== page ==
About a month back, when I returned from a week-long trip, I noticed something very unusual about my dog Lucy’s behaviour. She was cold and distant. I thought she was upset with me for being away from her and that bothered me. Days passed by and I noticed Lucy started isolating herself. She was no longer our ever-cheerful and active pooch, running and jumping around, warmly cuddling up to us. She seemed angry and vengeful most of the times, often snapping, growling and barking at us. This wasn’t our affectionate Lucy, there was something very wrong. Besides, it wasn’t just the change in her behaviour, but also her growing obsessive skin licking habit that bothered us. It was abnormal. I noticed deep wounds around the licked areas.
My dad didn’t waste any more time and got in touch with a vet, who diagnosed her with depression and anxiety. We were alarmed. We had no knowledge that like humans, even pets suffer from depression. The vet told us Lucy’s incessant licking habit, also known as Acral lick granuloma was associated with her depression. He put her immediately on antibiotics. But, we still had to address the underlying cause for her depression—giving her more quality time. I acted upon the vet’s advice of giving Lucy more attention, almost immediately. Be it by taking a day off for her, working out together or including her in family and social gatherings—I did it all to make Lucy feel wanted, loved and cared for.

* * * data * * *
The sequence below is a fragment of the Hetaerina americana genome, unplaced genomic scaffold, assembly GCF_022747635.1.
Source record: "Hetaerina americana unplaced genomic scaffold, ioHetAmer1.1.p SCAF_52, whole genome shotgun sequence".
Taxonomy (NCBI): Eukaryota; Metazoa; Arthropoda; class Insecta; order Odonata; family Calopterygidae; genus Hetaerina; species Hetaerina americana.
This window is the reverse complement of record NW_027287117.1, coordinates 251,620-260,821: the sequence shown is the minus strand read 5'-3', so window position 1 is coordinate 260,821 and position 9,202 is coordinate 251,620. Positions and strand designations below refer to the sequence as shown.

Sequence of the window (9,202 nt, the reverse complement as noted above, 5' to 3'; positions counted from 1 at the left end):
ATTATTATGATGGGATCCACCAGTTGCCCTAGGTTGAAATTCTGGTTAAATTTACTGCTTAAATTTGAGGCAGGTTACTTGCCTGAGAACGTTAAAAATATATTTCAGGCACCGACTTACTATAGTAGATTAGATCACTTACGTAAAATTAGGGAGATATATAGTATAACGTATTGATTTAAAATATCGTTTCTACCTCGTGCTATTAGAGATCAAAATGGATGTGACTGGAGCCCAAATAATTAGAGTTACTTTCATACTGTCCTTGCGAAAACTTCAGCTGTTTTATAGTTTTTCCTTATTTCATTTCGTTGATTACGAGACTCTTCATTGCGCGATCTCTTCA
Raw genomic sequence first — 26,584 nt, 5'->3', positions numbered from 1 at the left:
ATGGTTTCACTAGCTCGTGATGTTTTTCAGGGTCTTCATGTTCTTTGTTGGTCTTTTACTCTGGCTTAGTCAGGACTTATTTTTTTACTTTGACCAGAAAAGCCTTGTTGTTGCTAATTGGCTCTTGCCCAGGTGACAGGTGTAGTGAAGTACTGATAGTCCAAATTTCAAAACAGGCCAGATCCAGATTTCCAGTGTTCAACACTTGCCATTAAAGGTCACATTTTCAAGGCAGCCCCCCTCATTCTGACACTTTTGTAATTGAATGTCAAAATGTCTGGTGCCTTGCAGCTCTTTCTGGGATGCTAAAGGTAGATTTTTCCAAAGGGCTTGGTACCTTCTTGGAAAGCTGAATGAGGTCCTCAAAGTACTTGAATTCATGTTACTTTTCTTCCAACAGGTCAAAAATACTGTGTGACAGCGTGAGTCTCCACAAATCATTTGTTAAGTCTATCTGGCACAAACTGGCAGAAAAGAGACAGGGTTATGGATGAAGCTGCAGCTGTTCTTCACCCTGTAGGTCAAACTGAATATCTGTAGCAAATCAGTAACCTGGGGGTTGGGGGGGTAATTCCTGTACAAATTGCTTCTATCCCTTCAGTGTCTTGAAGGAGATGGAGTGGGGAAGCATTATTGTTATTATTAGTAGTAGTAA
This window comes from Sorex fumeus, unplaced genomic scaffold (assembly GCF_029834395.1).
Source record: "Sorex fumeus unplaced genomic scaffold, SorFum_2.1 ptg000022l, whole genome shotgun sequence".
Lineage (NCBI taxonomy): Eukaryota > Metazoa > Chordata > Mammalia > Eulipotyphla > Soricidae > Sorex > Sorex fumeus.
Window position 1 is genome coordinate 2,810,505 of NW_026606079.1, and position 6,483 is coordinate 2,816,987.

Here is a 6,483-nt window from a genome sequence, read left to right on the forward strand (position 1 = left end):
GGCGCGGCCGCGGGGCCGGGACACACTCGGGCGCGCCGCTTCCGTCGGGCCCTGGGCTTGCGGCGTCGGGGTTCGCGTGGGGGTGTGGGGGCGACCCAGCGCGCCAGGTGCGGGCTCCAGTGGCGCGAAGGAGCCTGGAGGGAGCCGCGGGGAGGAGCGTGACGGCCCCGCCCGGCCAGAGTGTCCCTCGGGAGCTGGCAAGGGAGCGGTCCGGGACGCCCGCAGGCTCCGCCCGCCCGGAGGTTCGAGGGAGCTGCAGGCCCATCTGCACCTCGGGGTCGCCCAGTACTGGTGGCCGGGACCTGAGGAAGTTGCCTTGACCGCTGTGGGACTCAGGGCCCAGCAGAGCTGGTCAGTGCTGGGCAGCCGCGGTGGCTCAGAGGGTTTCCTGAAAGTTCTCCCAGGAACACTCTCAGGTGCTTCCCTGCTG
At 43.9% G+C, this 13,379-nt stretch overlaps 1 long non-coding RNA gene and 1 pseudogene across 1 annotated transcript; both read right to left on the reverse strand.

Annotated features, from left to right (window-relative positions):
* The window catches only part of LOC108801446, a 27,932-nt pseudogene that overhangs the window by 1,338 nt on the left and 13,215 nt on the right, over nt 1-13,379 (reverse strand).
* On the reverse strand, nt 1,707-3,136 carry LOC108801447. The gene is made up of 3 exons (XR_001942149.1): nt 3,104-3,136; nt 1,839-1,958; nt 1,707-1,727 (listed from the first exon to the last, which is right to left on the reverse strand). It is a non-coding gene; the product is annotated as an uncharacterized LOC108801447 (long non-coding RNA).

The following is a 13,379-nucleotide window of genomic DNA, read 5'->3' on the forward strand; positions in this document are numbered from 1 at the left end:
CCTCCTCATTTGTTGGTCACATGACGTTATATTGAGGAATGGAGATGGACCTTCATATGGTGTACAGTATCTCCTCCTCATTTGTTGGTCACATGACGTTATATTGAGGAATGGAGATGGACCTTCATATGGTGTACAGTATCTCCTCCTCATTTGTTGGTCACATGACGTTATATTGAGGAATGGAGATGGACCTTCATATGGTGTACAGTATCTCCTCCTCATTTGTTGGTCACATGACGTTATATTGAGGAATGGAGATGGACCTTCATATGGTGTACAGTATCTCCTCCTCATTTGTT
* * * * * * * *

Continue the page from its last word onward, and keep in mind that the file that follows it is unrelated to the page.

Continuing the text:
I also consulted a pet psychologist who advised me to exercise Lucy’s mind that would help in stimulating her mental health and avoid stress. Playing fun games and some challenging brain workouts did help improving her condition. Within two weeks, I witnessed a change in her behaviour. Lucy was back being her original self—the cuddly and jovial little pup, always jumping around the house with joy. We were so happy at her recovery and so much more aware about how to take better care of our furry baby.
However, unlike me, not all pet parents can spare long hours with their canines nor can they spot signs of depression in their pets. They can talk to dog consultants, who can introduce depressed canines to interesting games like sniffing, puzzles and other fun mental games. Exercising a pet’s mind is like pranayama—enhances its overall wellbeing.